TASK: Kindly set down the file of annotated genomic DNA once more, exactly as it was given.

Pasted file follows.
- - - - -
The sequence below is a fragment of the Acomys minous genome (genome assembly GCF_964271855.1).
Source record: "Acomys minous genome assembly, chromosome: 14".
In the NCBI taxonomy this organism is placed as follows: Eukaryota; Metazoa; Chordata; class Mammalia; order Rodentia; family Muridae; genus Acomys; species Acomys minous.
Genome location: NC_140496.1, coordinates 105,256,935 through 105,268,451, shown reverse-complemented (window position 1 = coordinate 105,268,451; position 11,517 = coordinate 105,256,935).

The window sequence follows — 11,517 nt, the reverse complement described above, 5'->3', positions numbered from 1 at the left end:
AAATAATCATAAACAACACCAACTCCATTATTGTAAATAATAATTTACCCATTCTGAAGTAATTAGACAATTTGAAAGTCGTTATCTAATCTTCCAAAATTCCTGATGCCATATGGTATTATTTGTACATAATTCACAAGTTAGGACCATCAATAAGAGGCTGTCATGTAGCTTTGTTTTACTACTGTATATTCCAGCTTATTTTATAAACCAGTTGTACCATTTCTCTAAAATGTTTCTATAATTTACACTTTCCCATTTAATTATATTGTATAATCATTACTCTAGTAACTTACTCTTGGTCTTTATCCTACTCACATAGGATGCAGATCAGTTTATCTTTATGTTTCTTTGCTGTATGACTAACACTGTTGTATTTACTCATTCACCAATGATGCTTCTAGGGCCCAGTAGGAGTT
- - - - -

The sequence below is a fragment of the Acomys minous genome (genome assembly GCF_964271855.1).
Source record: "Acomys minous genome assembly, chromosome: 14".
In the NCBI taxonomy this organism is placed as follows: Eukaryota; Metazoa; Chordata; class Mammalia; order Rodentia; family Muridae; genus Acomys; species Acomys minous.
Genome location: NC_140496.1, coordinates 105,256,935 through 105,268,451, shown reverse-complemented (window position 1 = coordinate 105,268,451; position 11,517 = coordinate 105,256,935).

The window sequence follows — 11,517 nt, the reverse complement described above, 5'->3', positions numbered from 1 at the left end:
AAATAATCATAAACAACACCAACTCCATTATTGTAAATAATAATTTACCCATTCTGAAGTAATTAGACAATTTGAAAGTCGTTATCTAATCTTCCAAAATTCCTGATGCCATATGGTATTATTTGTACATAATTCACAAGTTAGGACCATCAATAAGAGGCTGTCATGTAGCTTTGTTTTACTACTGTATATTCCAGCTTATTTTATAAACCAGTTGTACCATTTCTCTAAAATGTTTCTATAATTTACACTTTCCCATTTAATTATATTGTATAATCATTACTCTAGTAACTTACTCTTGGTCTTTATCCTACTCACATAGGATGCAGATCAGTTTATCTTTATGTTTCTTTGCTGTATGACTAACACTGTTGTATTTACTCATTCACCAATGATGCTTCTAGGGCCCAGTAGGAGTT